The modernisation of Tower Hamlets has seen the borough come alive in recent years with an abundance of things to do in the evenings and on weekends. The choice of cuisines available is hard to beat anywhere else in the capital, with fine dining experiences only a stone’s throw away from more traditional fare. Enjoy the many bars and boutique eateries that continue to pop up and the nightclub scene in neighbouring Shoreditch that is still very much alive and kicking.
There are a variety of museums in the borough, focusing on an array of cultural specialities. Some of the most popular include the V&A Museum of Childhood, the Museum of London Docklands and the Geffrye Museum. It is also a little-known fact that within Tower Hamlets sits the Tower of London, one of the world’s most famous landmarks attracting almost 3 million visitors each year.
Film fans can pop along to Cineworld West India Quay to revel in the latest blockbusters, or take in the latest art-house releases at the independent Genesis Cinema. Theatre and music lovers will no doubt regularly find themselves at venues like Wilton’s Music Hall, Bethan Green Working Men’s Club and the nearby Hackney Empire.
The East End has a long history of welcoming and developing artistic talent and there is no shortage of galleries available to visit in Tower Hamlets. Some of the most renowned are the Whitechapel Gallery, Guildhall Art Gallery and Gitoon Gallery, all displaying a wide range of styles from established and upcoming artists.
Transport in Tower Hamlets
Travelling to and from Tower Hamlets is never an issue given how well connected the borough is to the rest of the capital. On the tube, commuters can travel on the District, Circle, Central and Hammersmith & City lines, with the option to hop onto the nearby DLR and Overground stations if needed. You can also use the riverboat services for a more scenic route through London, which can get you from St Katherine’s Docks up to Canary Wharf in no time at all.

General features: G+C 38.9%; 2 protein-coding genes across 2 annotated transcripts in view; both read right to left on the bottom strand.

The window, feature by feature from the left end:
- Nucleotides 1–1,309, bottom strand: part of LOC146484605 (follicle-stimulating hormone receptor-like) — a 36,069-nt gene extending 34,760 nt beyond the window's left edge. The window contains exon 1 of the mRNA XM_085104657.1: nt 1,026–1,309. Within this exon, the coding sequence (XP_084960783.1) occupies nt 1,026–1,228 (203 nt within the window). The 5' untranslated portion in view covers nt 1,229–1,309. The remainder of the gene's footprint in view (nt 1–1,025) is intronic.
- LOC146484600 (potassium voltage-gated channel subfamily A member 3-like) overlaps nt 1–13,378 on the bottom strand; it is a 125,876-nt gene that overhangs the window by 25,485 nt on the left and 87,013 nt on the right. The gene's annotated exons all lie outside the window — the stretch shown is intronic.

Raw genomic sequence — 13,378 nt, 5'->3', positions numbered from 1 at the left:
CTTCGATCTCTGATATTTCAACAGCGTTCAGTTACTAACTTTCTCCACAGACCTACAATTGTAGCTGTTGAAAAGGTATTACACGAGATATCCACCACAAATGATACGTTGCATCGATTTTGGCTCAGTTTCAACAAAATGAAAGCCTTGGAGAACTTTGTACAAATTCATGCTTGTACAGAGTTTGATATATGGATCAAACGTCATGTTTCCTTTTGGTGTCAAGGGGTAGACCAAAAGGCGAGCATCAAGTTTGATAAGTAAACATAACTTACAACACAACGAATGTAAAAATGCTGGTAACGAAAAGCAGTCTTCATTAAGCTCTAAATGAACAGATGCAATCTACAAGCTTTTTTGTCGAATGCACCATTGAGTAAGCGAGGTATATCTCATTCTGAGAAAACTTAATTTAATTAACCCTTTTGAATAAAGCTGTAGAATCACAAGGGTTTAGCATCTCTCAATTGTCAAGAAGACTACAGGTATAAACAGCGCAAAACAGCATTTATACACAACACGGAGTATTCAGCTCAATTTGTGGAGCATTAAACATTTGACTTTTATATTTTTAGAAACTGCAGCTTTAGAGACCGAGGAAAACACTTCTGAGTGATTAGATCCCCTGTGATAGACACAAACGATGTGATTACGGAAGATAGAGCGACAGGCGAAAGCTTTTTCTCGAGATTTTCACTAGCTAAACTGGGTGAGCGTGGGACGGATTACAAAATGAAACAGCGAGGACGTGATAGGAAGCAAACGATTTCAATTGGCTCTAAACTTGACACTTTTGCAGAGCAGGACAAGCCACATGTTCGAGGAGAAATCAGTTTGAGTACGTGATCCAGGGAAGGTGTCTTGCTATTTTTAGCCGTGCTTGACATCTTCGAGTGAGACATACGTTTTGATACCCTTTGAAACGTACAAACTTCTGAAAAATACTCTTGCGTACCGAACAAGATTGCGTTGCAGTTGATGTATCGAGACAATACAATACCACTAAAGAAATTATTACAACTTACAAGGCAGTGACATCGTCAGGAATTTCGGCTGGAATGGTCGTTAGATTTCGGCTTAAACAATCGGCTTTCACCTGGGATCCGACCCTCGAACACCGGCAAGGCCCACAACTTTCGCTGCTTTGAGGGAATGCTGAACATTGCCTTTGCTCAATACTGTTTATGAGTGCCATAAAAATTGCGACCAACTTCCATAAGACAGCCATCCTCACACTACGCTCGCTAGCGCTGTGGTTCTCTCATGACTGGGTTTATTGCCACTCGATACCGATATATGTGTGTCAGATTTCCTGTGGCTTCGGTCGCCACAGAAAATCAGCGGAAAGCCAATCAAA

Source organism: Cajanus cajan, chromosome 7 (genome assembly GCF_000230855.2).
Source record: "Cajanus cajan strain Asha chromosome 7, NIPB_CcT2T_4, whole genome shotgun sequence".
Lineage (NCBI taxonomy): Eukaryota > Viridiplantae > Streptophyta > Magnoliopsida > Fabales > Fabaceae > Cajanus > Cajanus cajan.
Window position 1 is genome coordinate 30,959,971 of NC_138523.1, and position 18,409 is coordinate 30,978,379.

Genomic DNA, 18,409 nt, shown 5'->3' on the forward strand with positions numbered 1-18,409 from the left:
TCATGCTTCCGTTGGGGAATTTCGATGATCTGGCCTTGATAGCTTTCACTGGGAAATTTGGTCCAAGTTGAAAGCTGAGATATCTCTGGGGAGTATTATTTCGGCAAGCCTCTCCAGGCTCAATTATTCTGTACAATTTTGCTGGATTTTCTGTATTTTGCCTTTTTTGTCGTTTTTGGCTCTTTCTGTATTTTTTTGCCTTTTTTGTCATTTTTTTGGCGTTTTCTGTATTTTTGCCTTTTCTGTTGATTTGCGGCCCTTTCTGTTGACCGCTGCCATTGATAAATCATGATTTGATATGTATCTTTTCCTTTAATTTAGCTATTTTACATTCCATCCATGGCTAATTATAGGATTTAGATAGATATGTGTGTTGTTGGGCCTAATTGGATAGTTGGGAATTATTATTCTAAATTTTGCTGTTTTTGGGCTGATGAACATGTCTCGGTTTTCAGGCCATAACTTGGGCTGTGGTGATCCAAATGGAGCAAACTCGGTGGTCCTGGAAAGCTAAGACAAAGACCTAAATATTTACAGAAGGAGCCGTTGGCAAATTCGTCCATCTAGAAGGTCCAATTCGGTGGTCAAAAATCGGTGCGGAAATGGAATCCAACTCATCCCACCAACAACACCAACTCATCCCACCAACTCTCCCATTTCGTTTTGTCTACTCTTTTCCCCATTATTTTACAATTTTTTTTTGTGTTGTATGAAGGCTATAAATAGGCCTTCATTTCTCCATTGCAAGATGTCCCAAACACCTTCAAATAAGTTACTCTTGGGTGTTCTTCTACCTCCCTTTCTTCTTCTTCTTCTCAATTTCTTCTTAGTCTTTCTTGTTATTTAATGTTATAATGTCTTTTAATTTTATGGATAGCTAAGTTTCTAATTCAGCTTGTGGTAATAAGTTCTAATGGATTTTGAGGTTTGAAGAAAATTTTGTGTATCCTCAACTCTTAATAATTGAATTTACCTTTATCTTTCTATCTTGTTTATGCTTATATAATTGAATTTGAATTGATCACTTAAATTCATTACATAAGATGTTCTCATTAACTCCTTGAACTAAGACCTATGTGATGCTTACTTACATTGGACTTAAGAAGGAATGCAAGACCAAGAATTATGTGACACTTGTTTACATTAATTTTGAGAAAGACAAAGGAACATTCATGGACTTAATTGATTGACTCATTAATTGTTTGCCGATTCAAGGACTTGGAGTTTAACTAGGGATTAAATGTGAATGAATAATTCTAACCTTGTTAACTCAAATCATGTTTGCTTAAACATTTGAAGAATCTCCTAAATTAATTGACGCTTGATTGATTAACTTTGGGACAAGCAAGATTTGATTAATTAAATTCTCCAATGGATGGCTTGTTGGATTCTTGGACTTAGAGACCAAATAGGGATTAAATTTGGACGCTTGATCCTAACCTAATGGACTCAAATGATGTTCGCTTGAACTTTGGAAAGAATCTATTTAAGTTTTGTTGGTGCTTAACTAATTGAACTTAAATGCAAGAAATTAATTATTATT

Schools in Tower Hamlets
Families thinking of moving to Tower Hamlets to rent will be pleased to learn that the borough has excellent educational establishments. Over a quarter of the schools in Tower Hamlets have been given an ‘Outstanding’ rating by Ofsted during their last inspection. At Primary level, notable schools include Bigland Green Primary, Bonner Primary and Bygrove. Older children ready for secondary school will be keen to get into the likes of Beatrice Tate, Bishop Challoner Girls and Morpeth. Nearby colleges of note include Canary Wharf College (East Ferry), East London Arts & Music and Canary Wharf College (Glenworth).
Parks and greenery in Tower Hamlets
There are plenty of green spaces in Tower Hamlets to enjoy, with the likes of Bethnal Green Garden, Weavers Field and Mile End Park all open to the public. The huge 86 hectare expanse of Victoria Park also ventures across from neighbouring Hackney into Tower Hamlets, providing ample room for people of all ages to come and enjoy the nearby greenery. There are sporting facilities and play areas for children, as well as woodlands, and a large lake, while Regents Canal also runs along the western edge of the park.